Author(s): Baguet JP, Hammer L, Mazzuco TL, Chabre O, Mallion JM,
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Abstract OBJECTIVE: Phaeochromocytoma is a rare tumour of the chromaffin cells, the diagnosis of which is based on an assay of metanephrines and treatment is surgical excision of the tumour. It is usually discovered due to a rich and varied symptomatology or classic paroxysmal hypertension. The main purpose of this study was to specify the exact circumstances of discovery of the phaeochromocytomas operated on in our university hospital between 1990 and 2002. DESIGN AND METHODS: Forty-one consecutive and complete case reports of patients who had surgery for phaeochromocytoma were analysed retrospectively. This series includes 10 patients with a genetic disorder predisposing to phaeochromocytoma. RESULTS: The association of headaches and palpitations with sweating was found in only 24\% of cases (10/41). Blood pressure anomalies led to the discovery of phaeochromocytoma in only 51\% of cases (21/41) and 59\% (24/41) of all the patients suffered from hypertension. In almost half the cases (20/41), the tumour was discovered by an imaging method (ultrasonography, CT scan or MRI) which had been performed for reasons unrelated to a blood pressure abnormality. CONCLUSIONS: Phaeochromocytoma, the symptoms of which are not very specific and during which hypertension is present in only half the patients, is a disease that remains rare. Its incidence could be increasing because of changes in the method of detection. Indeed, in our study, different imaging techniques led to its incidental discovery in half of the cases.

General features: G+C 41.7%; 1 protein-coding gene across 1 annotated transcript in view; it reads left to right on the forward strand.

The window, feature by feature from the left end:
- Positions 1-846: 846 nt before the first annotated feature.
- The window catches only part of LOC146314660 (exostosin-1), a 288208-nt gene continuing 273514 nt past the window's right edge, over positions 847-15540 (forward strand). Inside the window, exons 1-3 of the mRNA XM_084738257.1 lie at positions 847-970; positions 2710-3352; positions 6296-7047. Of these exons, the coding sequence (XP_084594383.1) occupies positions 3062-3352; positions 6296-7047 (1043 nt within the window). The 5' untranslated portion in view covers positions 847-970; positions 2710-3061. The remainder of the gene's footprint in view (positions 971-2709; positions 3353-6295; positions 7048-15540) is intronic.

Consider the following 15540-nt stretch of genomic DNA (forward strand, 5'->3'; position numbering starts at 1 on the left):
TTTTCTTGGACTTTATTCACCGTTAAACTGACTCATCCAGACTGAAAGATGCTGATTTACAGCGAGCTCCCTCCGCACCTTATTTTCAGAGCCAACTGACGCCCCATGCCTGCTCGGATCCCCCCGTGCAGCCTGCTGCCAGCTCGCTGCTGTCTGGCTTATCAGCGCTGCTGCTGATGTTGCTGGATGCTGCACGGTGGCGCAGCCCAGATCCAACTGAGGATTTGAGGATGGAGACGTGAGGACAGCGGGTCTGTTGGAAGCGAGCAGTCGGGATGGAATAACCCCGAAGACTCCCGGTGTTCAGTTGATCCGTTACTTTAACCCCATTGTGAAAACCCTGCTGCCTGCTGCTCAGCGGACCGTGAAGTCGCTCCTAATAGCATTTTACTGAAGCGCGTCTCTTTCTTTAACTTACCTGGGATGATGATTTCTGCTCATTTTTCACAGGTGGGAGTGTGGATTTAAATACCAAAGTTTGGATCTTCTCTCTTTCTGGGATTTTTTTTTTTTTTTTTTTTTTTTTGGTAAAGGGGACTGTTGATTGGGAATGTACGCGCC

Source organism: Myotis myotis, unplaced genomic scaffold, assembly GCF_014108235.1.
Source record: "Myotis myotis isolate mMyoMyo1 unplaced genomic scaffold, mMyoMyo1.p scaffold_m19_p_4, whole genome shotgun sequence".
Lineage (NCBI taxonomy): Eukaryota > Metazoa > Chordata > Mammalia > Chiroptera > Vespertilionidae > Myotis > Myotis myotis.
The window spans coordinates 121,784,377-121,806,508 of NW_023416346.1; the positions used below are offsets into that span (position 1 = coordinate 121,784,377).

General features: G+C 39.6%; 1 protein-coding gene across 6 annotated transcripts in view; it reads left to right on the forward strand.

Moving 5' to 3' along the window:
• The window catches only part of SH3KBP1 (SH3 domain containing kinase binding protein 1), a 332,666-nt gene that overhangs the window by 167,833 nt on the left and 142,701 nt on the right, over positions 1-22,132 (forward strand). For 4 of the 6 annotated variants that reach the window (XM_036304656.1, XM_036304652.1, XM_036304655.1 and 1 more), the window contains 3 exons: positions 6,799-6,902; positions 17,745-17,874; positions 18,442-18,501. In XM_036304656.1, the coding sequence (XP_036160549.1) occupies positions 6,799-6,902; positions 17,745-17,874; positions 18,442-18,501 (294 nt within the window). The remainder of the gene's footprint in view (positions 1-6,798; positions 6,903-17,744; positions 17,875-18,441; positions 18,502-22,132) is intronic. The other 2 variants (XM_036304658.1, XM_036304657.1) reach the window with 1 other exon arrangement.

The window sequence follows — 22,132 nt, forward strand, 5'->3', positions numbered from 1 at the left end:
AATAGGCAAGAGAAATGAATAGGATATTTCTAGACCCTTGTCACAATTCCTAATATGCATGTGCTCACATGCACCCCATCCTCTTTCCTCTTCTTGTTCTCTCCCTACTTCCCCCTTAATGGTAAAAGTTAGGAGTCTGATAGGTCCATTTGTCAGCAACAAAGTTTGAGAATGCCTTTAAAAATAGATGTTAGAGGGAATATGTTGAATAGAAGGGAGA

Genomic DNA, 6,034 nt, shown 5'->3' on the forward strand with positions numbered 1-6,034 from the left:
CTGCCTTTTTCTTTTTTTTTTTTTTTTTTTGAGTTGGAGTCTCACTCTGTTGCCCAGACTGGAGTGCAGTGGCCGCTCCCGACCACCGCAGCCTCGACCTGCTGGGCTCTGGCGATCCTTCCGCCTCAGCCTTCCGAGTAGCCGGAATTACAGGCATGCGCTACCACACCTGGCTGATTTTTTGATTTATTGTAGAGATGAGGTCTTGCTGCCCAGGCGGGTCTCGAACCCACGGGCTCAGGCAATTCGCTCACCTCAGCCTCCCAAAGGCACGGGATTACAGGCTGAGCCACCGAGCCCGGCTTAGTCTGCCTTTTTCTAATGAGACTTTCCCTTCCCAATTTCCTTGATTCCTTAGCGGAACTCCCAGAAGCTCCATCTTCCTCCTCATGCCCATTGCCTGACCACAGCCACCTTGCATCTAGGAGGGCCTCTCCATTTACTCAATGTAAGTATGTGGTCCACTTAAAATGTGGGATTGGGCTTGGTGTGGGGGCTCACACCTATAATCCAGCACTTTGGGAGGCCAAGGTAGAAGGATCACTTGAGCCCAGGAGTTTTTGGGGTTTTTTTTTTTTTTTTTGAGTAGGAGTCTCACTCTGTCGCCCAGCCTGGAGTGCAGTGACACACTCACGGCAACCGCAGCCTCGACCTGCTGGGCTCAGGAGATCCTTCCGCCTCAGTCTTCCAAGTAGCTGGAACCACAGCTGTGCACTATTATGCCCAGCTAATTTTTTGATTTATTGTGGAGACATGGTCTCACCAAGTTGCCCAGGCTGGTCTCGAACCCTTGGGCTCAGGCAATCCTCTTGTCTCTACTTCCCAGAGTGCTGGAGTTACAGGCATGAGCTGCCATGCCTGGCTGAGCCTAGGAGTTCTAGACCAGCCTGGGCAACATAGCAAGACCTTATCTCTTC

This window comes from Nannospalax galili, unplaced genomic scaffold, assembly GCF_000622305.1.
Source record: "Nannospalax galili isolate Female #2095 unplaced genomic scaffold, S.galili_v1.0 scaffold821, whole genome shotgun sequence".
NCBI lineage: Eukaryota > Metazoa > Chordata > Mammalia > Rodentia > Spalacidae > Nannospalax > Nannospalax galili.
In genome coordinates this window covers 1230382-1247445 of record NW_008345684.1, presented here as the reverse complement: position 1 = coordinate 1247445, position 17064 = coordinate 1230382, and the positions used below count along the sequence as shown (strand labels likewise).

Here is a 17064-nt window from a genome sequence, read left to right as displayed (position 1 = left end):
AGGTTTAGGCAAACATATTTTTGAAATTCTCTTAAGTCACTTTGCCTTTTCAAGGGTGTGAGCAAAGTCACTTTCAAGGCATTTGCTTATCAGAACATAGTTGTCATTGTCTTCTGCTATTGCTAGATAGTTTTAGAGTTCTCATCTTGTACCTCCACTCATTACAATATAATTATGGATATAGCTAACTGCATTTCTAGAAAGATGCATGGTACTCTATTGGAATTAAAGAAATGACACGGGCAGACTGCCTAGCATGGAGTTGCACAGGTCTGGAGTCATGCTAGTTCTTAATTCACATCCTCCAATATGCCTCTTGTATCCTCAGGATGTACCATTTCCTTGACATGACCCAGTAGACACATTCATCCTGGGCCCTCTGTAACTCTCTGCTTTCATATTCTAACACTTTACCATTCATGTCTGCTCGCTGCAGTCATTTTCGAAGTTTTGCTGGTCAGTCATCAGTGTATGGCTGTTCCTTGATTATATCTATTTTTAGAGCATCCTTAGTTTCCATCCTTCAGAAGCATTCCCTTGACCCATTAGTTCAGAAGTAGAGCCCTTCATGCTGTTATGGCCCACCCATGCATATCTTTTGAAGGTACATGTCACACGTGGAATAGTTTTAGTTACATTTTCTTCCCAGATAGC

This article was published in Eur J Endocrinol
and referenced in Journal of Clinical Case Reports